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The Lifting of the Altalena

An effort to revive the symbolic Israeli ship

Adam Chandler
November 28, 2012
Smoke from the Altalena Off of the Tel Aviv Shore (IPO)
Smoke from the Altalena Off of the Tel Aviv Shore (IPO)

Even from the depths of Mediterranean Sea, the Israeli ship the Altalena still sails on the waters of political metaphor. The ship is famous for being fired on and downed in 1948 by the Israel Defense Forces (led by Yitzhak Rabin) shortly after the founding of the State of Israel. The Altalena Affair, as its semi-widely known, came to pass because the ship had weapons in its hold bound for the Irgun, a paramilitary group led by future Prime Minister Menachem Begin and a vestige of the Jewish forces operating in pre-state Israel. The Irgun had refused orders to give up the ship and so Israeli Prime Minister David Ben-Gurion instructed the IDF to sink it, killing several Israelis and wasting the cargo. (For a stellar recounting, check out this Tablet piece by Shimon Peres and David Landau.)

The takeaway message is that a government must maintain its absolute authority over extreme groups that seek to undermine it, sometimes by show of force. For years, many waited for Palestinian leader Yasser Arafat to have his Altalena moment with terrorist groups that launched attacks against Israel. He never did. Some Israelis rightly suggest that Israeli Prime Minister Benjamin Netanyahu is due for an Altalena moment with the settlers who engage in price tags attacks as well as the settler movement itself.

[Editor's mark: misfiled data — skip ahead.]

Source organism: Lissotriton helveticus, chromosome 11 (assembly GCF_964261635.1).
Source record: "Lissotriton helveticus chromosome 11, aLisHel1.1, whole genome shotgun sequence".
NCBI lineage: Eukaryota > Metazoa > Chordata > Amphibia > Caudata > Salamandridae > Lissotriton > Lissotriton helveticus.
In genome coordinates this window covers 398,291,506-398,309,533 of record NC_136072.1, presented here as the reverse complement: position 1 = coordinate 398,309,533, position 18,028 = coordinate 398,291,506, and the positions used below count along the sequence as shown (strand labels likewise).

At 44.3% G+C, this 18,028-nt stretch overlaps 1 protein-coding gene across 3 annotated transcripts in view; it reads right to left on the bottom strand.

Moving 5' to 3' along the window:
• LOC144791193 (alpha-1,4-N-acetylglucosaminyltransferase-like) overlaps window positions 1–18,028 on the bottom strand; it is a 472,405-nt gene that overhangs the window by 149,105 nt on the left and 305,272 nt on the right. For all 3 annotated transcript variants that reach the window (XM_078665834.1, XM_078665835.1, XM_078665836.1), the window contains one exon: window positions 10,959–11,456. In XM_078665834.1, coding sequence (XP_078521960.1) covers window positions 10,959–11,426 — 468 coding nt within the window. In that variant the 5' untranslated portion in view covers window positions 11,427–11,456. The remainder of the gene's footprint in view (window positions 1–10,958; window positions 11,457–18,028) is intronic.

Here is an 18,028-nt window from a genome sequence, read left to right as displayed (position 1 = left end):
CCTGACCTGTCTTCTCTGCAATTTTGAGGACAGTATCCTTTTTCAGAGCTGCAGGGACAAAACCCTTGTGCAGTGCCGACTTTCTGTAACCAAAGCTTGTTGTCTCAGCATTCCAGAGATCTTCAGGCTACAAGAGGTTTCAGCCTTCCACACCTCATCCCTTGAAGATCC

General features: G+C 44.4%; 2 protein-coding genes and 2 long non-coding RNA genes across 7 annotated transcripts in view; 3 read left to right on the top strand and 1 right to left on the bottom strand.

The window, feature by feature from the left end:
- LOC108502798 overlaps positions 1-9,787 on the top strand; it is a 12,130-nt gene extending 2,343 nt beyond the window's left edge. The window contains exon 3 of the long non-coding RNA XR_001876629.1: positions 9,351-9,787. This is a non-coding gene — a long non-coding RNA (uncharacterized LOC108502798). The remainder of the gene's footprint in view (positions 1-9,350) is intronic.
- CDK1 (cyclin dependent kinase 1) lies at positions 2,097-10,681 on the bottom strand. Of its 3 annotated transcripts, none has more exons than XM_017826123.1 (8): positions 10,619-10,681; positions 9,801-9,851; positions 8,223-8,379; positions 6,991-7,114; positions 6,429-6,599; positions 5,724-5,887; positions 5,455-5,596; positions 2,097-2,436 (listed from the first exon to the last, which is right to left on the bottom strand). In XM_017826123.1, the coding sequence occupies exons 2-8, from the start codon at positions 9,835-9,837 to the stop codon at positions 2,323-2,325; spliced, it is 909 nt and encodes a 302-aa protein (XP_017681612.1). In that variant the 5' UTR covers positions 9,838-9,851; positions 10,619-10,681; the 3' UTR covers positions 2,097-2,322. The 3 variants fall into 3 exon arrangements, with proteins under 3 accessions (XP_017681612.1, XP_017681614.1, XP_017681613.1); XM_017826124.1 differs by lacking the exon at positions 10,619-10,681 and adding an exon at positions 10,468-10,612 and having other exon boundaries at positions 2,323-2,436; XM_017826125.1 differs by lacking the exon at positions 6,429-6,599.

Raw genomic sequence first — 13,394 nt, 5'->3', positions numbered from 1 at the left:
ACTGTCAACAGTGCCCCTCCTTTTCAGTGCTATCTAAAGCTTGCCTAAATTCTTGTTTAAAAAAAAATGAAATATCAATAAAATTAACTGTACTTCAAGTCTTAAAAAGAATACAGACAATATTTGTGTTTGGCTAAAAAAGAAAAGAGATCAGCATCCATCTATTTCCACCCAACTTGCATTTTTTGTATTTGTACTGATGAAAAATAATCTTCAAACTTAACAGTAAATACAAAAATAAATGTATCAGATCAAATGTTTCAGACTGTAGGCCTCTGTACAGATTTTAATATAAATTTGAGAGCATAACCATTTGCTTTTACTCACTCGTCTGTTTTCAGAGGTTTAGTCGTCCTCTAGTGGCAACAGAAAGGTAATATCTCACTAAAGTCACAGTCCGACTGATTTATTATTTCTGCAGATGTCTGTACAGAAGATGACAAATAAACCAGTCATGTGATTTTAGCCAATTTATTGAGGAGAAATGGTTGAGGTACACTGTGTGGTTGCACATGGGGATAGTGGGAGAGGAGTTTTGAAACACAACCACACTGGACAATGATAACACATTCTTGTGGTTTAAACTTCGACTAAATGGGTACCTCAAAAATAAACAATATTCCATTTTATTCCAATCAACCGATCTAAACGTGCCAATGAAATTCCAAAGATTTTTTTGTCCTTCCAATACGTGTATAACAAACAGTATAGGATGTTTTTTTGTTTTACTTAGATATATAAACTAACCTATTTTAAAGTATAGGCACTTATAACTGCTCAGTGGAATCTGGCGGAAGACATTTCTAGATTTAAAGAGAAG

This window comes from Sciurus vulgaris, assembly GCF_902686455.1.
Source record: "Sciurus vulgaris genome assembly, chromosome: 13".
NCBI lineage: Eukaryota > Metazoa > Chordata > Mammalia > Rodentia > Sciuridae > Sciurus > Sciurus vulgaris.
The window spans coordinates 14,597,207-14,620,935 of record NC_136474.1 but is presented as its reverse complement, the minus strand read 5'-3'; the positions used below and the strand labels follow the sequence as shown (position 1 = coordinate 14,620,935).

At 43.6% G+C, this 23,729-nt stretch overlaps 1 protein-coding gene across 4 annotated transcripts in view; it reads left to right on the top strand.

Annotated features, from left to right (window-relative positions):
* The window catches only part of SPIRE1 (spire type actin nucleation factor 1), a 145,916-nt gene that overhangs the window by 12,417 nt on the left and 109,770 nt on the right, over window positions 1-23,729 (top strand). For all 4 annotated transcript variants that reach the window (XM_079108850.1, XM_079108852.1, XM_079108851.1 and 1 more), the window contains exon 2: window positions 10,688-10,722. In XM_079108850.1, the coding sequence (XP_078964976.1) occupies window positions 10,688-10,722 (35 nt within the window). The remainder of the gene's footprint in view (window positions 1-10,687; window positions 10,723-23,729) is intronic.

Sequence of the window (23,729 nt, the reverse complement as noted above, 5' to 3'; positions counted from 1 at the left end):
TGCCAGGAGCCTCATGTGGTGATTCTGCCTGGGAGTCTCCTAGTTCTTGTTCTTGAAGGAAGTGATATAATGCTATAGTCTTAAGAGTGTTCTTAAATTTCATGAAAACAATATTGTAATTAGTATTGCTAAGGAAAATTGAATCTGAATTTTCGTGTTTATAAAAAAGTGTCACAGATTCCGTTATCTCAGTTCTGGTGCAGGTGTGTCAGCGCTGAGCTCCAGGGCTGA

But the Altalena itself is back in the news for a different reason. The Begin Center is looking to raise the sunken ship and use it for a memorial in an effort to recast Irgun leader Menachem Begin as the hero of the story. From the BBC:

Director of the Begin Center in Jerusalem, Herzl Makov, believes it was Menachem Begin who pulled Israel back from the brink of civil war.

“Begin decided not to fight back,” Mr Makov says. “Begin realised it was a strategic issue: ‘if we, the Jewish people were going to have among ourselves now a war, there was no chance to get independence.’ So, he ordered, ‘don’t shoot back,’” he says.

Mr Makov wants to highlight this lesson of history by raising the Altalena, or at least part of it, from the bottom of the sea and building a new monument. He is currently looking for funding for the project.

Here’s a question: Given the meaning of the story, does Israel really need a second Altalena memorial?

Adam Chandler was previously a staff writer at Tablet. His work has appeared in the New York Times, the Wall Street Journal, the Atlantic, Slate, Esquire, New York, and elsewhere. He tweets @allmychandler.